(This column was published in DNA edition dated July 31, 2009.)
Some years ago, during a particularly slow-paced ‘silly season’ newsday, the editorial board meeting of a publication that I shall not name was seized of a momentous matter. A senior editor, evidently besotted with actress Mallika Sherawat after watching her newest film, was pitching for a leader article arguing that Mallika’s breasts – of which she’d put a fair share on display in the film and its promos – should be declared a “national treasure”.
Since the editor had a well-earned reputation for putting completely whacky and over-the-top story ideas on board, the suggestion gained no traction and no one else took it seriously. But it did make for one of the merriest editorial meetings ever, with much time and attention devoted to a lively discussion on the manner in which such precious “public assets” should be handled, and which babu was best qualified to head the Bureau to Oversee Oomphy Breasts (BOOB).
Now, I yield to no man in my appreciation of feminine beauty, but I’m secretly glad that that article never made it to print. For while appearing to acknowledge and honour Mallika’s arrival as the new face – and much else – of the Modern Young Indian Woman, it would have reduced her to a sexist, depersonalised caricature cast in a mammary-fixated male fantasy. There’s more – much more – to Mallika than that; and as 10,000 or so of her fans who are following her on Twitter have discovered in recent days, her postings there – called Tweets – have even more oomph than, well, the part of her that rhymes with ‘Tweets’.
Mallika has evidently been enlisted by Twitter to popularise among Indians the microblogging service that represents the newest fad in Social Media; and although the medium isn’t exactly lacking in celebrities – many famous politicians, poets, and princes are on board, and some of Hollywood’s biggest names have an identity-verified Twitter presence – and although Mallika isn’t the biggest name on Bollywood, it’s fair to say that she has enhanced its glamour quotient in recent weeks. She’s also using the medium to promote her newest film HISSS, in which she appears as a sexy Snake Woman who – as she said in one of her mischievous Tweets – “swallows whole”.
But as much as what Mallika has done to Twitter, it’s what the medium has done to her persona and public perceptions thereof that’s striking: it has ‘humanised’ her and endeared her to her fans in a way that goes beyond just admiration of her sex appeal. Even people who’ve seen her media interviews and knew her as a sassy woman with attitude concede that her Twitter persona shows up her depth of personality. As a self-confessed “Mallikaholic” noted in the space-saving text style that’s common on Twitter, “Sexy is the 1st thing u notice about (Mallika) but she is so much more; no shallow sexiness; so much depth + sexy.” Another follower crowned her the “Patron Saint of the Witty Twitty”.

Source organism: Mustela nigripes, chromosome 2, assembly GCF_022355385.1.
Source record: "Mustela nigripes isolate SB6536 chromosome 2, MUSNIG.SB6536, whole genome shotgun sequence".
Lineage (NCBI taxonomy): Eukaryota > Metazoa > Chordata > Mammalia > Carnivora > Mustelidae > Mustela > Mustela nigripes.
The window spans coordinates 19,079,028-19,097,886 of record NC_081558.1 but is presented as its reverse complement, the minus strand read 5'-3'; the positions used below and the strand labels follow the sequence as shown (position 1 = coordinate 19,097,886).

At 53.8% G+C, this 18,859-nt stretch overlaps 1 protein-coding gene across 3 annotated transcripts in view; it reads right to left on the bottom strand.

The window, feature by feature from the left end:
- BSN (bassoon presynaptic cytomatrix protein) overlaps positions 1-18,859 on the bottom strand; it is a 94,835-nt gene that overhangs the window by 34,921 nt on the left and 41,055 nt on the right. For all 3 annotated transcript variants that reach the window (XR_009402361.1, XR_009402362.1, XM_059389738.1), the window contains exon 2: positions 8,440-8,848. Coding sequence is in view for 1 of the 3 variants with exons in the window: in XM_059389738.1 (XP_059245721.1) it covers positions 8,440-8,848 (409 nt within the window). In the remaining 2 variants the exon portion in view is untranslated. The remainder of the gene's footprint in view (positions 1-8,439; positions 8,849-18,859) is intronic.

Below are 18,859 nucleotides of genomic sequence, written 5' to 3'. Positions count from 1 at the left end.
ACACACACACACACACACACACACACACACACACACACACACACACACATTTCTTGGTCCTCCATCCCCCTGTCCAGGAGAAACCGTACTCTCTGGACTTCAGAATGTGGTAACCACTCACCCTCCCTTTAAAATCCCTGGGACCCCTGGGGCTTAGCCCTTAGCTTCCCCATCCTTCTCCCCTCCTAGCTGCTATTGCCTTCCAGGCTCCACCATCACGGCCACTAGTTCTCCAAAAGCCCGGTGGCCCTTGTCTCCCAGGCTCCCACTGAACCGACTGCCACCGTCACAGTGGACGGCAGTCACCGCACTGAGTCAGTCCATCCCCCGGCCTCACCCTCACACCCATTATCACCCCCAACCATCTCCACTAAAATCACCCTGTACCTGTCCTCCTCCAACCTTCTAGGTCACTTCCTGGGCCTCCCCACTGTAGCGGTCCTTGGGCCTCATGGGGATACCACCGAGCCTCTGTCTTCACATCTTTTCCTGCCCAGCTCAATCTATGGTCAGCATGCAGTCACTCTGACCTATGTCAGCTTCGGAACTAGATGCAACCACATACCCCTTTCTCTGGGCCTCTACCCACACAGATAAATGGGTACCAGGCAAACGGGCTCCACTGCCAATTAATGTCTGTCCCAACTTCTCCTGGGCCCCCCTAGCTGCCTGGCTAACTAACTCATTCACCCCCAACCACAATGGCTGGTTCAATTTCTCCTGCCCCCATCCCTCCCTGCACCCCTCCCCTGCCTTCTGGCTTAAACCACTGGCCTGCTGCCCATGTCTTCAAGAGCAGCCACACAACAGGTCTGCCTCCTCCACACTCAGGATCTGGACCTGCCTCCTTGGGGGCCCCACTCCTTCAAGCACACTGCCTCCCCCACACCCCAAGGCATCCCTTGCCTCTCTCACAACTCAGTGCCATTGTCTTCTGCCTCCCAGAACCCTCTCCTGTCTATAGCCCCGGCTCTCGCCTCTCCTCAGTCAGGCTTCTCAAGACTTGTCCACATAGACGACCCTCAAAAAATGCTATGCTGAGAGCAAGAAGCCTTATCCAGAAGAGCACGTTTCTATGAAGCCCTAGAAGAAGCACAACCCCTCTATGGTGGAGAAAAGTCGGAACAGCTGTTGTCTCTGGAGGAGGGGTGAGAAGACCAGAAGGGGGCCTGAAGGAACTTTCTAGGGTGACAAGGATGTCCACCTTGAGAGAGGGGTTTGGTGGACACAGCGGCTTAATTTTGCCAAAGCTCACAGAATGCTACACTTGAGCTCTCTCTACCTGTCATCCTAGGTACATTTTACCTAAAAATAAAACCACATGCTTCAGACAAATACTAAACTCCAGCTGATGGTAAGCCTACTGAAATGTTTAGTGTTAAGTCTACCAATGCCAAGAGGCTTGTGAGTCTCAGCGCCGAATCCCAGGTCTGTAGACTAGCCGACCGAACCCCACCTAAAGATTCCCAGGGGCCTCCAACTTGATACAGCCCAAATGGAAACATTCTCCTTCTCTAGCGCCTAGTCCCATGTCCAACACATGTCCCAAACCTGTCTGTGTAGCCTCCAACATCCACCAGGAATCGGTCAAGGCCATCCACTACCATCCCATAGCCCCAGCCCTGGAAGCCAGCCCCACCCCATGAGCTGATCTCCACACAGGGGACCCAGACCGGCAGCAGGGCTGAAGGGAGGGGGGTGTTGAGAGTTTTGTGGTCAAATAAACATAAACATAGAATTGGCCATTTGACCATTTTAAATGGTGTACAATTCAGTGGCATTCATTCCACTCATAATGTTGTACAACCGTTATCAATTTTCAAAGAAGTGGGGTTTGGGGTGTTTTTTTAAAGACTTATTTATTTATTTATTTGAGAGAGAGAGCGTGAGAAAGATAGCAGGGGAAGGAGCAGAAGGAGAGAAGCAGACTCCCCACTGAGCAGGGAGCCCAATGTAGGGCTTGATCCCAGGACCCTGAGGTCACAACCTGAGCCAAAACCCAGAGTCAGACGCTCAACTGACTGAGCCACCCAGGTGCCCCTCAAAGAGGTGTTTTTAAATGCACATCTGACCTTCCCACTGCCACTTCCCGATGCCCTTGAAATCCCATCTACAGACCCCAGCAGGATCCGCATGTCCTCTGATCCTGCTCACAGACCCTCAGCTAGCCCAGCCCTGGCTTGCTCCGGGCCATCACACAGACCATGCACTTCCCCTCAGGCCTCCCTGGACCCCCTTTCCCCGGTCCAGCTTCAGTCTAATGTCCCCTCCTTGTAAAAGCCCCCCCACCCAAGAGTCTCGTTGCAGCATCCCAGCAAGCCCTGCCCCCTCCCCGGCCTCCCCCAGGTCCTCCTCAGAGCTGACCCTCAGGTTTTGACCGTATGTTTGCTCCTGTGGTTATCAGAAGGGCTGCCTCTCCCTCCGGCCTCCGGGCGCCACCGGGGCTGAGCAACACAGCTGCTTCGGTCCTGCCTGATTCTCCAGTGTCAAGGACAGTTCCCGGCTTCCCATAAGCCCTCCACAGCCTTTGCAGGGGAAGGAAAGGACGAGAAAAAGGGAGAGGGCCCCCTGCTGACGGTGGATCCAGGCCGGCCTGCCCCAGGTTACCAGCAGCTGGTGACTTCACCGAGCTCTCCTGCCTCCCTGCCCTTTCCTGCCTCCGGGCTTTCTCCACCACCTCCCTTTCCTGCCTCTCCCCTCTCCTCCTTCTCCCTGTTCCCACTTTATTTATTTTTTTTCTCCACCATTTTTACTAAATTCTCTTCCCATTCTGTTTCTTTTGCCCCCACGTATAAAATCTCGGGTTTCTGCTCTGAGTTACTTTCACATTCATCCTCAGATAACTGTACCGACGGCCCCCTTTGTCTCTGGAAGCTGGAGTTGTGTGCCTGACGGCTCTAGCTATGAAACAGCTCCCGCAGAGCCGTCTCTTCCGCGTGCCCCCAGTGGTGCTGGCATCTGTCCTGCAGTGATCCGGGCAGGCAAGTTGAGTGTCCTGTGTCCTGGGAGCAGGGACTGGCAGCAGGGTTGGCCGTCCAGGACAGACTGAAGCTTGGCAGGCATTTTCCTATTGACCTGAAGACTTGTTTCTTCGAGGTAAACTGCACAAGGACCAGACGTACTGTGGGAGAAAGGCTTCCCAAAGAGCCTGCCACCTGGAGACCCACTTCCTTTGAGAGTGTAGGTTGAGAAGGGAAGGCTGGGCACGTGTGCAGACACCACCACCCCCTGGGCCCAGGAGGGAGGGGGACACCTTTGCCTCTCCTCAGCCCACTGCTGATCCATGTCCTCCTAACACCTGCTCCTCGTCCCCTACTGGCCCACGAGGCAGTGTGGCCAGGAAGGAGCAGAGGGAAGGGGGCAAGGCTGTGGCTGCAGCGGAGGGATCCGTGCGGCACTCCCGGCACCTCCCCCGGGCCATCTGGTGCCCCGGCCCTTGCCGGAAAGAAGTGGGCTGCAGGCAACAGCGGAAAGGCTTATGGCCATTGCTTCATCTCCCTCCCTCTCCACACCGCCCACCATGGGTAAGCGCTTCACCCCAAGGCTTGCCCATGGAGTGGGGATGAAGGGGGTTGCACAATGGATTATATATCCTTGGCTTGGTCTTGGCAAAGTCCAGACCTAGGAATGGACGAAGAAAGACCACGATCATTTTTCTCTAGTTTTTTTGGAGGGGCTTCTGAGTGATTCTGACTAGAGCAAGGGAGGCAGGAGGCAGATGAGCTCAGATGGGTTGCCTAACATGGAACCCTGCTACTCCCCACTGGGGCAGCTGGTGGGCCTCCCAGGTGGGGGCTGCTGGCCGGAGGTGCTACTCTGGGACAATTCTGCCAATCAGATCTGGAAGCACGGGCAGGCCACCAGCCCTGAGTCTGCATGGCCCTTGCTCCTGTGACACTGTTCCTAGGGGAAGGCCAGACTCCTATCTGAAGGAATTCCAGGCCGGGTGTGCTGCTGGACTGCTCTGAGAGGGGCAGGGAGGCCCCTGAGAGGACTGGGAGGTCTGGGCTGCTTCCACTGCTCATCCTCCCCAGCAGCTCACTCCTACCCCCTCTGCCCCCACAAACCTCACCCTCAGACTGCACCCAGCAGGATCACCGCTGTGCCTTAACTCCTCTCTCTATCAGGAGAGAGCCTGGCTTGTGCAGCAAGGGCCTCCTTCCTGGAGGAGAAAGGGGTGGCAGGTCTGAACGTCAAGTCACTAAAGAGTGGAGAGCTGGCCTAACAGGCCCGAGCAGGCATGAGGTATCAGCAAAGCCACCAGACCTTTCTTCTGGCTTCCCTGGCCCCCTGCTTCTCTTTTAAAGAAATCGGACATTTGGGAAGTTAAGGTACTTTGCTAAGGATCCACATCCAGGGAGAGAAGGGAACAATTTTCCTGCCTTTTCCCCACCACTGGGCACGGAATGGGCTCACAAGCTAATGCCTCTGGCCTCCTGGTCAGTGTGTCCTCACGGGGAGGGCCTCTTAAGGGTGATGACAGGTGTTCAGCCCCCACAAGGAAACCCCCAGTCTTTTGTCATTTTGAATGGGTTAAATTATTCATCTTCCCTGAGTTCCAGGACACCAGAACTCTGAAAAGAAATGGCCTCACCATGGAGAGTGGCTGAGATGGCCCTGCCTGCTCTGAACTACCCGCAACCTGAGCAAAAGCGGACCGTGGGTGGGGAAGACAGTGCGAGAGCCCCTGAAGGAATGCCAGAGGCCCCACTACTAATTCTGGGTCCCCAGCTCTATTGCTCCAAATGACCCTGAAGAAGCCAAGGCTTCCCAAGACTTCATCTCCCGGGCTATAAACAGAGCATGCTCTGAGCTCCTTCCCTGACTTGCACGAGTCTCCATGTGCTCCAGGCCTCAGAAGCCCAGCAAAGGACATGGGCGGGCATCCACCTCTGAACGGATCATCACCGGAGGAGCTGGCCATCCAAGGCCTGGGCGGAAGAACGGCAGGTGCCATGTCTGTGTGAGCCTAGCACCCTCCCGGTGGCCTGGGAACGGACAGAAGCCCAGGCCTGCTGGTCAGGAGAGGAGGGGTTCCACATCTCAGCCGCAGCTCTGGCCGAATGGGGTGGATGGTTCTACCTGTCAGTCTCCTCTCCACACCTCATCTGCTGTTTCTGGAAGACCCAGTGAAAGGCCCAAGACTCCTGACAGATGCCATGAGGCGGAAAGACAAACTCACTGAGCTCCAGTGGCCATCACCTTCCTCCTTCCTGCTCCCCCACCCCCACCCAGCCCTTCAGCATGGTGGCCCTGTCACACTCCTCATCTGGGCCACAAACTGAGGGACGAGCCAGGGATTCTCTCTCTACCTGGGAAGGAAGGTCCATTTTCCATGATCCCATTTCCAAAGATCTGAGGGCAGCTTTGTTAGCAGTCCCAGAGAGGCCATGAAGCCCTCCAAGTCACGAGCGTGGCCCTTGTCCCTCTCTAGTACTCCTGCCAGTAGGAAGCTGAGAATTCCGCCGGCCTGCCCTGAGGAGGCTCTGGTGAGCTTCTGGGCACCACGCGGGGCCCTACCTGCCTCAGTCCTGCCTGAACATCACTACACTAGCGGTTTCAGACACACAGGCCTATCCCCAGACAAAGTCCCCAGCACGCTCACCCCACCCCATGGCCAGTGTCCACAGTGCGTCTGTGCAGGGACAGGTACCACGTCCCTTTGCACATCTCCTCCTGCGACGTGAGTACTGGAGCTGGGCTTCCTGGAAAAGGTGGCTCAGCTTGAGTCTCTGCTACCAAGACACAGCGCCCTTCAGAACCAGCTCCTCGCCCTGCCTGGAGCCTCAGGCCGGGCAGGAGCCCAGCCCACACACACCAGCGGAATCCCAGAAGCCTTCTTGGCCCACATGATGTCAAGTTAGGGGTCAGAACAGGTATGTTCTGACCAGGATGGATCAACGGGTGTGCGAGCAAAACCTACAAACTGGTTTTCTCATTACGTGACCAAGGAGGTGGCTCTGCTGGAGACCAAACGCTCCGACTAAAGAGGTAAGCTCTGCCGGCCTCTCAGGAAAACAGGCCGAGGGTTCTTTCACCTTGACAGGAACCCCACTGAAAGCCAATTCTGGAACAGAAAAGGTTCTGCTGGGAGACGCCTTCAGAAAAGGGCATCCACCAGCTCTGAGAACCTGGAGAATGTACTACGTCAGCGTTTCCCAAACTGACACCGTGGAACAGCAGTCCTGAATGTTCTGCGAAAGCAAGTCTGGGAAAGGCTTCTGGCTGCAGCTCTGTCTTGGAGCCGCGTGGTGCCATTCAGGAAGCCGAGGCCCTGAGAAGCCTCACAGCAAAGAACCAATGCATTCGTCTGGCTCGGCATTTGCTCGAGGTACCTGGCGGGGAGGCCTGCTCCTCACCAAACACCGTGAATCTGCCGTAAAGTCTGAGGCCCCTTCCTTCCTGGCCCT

Like Mae West, whom she liberally quotes, Mallika comes across as a supremely self-confident woman who can bring gushing men to heel with a withering double entendre, particularly when – as she says – they tell her things in the anonymity of Twitter that they wouldn’t if they met her in flesh and blood. Yet, she dishes out dollops of sexuality – just enough – to keep her flock panting for more. And curiously, even women are drawn to her in “sisterhood” and claim to draw strength from her poise and self-assurance, and the ‘agony aunt’ wisdom she dispenses.
But men being men, there’s enough cattiness out there on Twitter – and in the larger world beyond. But recently, when Mallika called out an article (which whipped up a minor Tweet storm by claiming that she was “messing up” on Twitter), “Mallika’s Army” even gave a call to arms against the news organisation in her defence.
‘Twallika’, as she playfully calls herself, has been leveraging this enormous goodwill she has with her followers to do a spot of ‘do-goodism’, by sending out alerts for blood donors and bone marrow donors, and Tweeting environmental and anti-video piracy posts. And when she endorsed a fan’s efforts to organise a Twitter poetry contest – in 140 characters – in honour of Mallika, many inspired amateur poets set about their rhyming quest in earnest.
All of which perhaps just goes to show that in order to get today’s youngsters enthused about anything, it might help to “sex it up” a notch. Perhaps she could inspire her “Mallika’s Army” to undertake ‘clean neighbourhood’ initiatives or ‘each one, teach one’ campaigns – with the reward of a personal audience with her. That would effectively channel all those gushing male hormones – which sometimes swell into a roar in the echo chamber of Twitter – into doing a spot of good. Perhaps then her Tweets might be declared a national treasure.